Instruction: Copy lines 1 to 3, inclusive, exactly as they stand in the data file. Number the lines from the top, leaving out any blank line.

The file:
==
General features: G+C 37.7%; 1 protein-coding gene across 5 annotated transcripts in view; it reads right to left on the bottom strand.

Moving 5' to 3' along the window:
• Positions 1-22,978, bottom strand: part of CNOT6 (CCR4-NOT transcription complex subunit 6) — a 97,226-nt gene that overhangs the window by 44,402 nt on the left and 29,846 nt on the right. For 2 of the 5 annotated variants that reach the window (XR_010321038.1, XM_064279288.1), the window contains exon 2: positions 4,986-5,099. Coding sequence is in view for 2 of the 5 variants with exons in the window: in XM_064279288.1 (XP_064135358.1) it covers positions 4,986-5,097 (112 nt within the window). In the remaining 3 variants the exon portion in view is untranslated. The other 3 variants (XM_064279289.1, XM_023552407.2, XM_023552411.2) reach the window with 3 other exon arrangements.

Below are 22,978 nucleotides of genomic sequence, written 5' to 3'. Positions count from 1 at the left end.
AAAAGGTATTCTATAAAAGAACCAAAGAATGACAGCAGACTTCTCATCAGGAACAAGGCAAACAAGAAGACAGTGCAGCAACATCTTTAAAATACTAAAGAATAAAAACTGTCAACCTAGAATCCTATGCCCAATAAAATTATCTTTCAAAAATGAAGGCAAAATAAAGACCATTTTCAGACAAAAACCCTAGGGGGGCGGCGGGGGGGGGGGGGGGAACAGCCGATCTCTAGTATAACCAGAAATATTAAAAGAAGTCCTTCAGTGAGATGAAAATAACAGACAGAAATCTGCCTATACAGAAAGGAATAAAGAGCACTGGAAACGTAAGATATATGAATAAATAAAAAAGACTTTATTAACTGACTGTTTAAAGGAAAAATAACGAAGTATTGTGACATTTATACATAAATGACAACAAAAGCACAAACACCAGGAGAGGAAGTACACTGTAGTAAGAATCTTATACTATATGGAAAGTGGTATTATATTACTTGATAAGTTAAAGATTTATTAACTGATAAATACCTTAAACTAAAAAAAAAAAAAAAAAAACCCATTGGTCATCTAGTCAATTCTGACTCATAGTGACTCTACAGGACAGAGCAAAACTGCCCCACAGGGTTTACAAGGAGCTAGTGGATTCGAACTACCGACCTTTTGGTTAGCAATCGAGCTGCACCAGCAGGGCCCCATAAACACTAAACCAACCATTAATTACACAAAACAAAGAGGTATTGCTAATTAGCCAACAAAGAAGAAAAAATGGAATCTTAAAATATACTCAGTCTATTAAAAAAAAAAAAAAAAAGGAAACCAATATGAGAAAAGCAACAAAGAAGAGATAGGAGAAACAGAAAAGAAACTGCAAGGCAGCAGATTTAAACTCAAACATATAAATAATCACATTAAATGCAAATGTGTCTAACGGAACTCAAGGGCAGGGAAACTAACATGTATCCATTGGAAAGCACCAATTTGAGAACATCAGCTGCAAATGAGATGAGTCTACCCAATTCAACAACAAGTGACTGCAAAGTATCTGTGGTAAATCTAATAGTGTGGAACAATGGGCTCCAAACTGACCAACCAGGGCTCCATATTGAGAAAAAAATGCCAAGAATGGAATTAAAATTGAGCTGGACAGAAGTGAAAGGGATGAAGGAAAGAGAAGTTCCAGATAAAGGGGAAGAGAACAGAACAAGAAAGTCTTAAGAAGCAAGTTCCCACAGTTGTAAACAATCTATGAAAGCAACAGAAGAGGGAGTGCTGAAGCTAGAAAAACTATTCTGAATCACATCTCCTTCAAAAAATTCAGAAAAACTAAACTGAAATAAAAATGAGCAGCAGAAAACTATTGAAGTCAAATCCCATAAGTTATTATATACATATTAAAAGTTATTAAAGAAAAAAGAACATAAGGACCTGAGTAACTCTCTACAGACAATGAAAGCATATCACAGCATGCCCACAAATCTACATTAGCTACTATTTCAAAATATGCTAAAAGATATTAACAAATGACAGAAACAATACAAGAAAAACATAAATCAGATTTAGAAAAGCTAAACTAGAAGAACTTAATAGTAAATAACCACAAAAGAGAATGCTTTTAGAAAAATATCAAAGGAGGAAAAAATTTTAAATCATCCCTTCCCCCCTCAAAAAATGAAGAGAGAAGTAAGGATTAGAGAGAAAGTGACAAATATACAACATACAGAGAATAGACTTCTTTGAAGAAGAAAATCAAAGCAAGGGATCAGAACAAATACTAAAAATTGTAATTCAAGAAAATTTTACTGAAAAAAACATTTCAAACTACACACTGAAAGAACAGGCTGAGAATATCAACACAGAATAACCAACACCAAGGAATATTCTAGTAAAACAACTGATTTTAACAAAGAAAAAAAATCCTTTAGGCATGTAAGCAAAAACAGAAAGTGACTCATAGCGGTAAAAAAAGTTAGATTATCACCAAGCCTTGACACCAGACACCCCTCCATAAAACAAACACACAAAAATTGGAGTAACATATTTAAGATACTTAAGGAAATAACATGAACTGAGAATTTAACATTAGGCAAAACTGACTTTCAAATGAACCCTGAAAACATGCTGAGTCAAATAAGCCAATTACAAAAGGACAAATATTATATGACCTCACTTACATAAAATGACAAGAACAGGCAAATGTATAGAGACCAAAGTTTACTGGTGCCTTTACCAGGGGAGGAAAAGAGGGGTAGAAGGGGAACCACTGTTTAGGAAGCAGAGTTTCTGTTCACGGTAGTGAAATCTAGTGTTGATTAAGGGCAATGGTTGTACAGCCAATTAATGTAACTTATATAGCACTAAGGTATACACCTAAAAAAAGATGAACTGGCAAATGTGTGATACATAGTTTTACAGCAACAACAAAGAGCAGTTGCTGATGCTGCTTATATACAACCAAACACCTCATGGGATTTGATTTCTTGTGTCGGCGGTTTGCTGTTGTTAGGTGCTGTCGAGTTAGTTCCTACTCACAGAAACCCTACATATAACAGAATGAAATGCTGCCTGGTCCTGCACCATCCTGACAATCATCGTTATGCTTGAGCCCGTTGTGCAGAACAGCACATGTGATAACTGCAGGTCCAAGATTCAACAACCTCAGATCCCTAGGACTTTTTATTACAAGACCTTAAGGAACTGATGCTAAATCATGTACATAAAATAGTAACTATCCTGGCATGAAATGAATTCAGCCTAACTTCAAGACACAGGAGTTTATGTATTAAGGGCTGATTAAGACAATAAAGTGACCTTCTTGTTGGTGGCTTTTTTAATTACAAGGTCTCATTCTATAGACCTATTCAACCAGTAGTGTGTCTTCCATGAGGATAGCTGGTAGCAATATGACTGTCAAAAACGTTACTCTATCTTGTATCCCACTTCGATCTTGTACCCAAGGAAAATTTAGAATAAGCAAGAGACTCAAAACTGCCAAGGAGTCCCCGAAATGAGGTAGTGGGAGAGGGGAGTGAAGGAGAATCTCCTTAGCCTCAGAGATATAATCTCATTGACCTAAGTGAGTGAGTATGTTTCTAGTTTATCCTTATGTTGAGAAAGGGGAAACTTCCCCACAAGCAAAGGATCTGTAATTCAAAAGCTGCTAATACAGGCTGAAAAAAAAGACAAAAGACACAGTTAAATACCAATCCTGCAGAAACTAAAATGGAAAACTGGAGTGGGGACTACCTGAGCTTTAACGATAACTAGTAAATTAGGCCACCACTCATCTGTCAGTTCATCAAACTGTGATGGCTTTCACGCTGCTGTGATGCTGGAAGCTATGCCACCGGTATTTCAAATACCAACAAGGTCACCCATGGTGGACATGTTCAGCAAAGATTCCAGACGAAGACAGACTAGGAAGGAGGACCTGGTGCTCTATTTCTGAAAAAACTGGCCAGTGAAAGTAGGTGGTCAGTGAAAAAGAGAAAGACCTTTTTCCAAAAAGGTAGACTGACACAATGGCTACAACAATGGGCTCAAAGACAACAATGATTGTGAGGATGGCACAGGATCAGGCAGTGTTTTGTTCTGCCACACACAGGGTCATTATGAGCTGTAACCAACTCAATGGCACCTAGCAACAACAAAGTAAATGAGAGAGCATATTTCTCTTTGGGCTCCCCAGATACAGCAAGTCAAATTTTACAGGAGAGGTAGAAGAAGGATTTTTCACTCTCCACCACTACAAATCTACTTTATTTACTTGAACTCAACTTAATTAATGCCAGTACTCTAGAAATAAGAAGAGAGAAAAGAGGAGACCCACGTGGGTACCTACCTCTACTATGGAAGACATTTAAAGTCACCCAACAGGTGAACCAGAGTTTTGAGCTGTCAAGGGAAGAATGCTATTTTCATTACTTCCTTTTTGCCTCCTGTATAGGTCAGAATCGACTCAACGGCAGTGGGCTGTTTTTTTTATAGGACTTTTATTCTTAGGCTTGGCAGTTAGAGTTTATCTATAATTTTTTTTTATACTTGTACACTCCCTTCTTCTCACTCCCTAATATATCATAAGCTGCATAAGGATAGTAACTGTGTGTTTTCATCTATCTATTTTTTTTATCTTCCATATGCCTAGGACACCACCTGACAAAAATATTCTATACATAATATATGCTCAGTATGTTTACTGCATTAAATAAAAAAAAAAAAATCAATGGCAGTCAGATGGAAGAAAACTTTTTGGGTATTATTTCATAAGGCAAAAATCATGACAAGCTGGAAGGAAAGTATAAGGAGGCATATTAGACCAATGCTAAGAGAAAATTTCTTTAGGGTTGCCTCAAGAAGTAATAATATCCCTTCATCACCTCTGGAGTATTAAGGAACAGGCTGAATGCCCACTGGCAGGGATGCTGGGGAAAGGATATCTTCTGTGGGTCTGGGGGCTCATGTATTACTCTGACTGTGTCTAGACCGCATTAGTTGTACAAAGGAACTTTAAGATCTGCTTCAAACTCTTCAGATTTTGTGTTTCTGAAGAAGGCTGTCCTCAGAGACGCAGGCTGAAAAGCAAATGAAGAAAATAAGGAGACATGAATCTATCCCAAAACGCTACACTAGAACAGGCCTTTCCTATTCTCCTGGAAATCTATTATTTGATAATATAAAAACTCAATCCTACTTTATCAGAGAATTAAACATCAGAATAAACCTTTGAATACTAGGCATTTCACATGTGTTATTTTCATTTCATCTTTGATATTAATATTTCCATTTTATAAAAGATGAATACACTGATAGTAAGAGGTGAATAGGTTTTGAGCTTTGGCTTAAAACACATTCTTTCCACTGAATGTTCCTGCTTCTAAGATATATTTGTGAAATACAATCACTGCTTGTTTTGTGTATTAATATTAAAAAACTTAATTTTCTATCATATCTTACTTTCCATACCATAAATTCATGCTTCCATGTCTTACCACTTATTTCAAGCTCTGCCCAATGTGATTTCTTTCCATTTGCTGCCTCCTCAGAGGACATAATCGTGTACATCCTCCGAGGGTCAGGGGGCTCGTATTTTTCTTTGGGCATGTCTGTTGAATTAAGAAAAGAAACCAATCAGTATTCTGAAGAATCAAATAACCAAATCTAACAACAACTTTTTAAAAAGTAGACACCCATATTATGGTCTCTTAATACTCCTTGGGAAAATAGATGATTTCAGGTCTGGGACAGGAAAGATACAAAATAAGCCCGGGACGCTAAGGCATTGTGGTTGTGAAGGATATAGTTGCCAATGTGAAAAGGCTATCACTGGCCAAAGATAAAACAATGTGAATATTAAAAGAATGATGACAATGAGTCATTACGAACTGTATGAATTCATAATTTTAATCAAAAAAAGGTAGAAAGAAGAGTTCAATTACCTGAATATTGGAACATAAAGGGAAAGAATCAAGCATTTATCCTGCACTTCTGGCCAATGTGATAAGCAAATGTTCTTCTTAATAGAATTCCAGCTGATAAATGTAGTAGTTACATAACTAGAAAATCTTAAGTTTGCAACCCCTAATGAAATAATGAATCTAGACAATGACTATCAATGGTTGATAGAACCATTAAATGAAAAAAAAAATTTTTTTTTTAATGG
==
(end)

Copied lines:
General features: G+C 37.7%; 1 protein-coding gene across 5 annotated transcripts in view; it reads right to left on the bottom strand.

Moving 5' to 3' along the window:
• Positions 1-22,978, bottom strand: part of CNOT6 (CCR4-NOT transcription complex subunit 6) — a 97,226-nt gene that overhangs the window by 44,402 nt on the left and 29,846 nt on the right. For 2 of the 5 annotated variants that reach the window (XR_010321038.1, XM_064279288.1), the window contains exon 2: positions 4,986-5,099. Coding sequence is in view for 2 of the 5 variants with exons in the window: in XM_064279288.1 (XP_064135358.1) it covers positions 4,986-5,097 (112 nt within the window). In the remaining 3 variants the exon portion in view is untranslated. The other 3 variants (XM_064279289.1, XM_023552407.2, XM_023552411.2) reach the window with 3 other exon arrangements.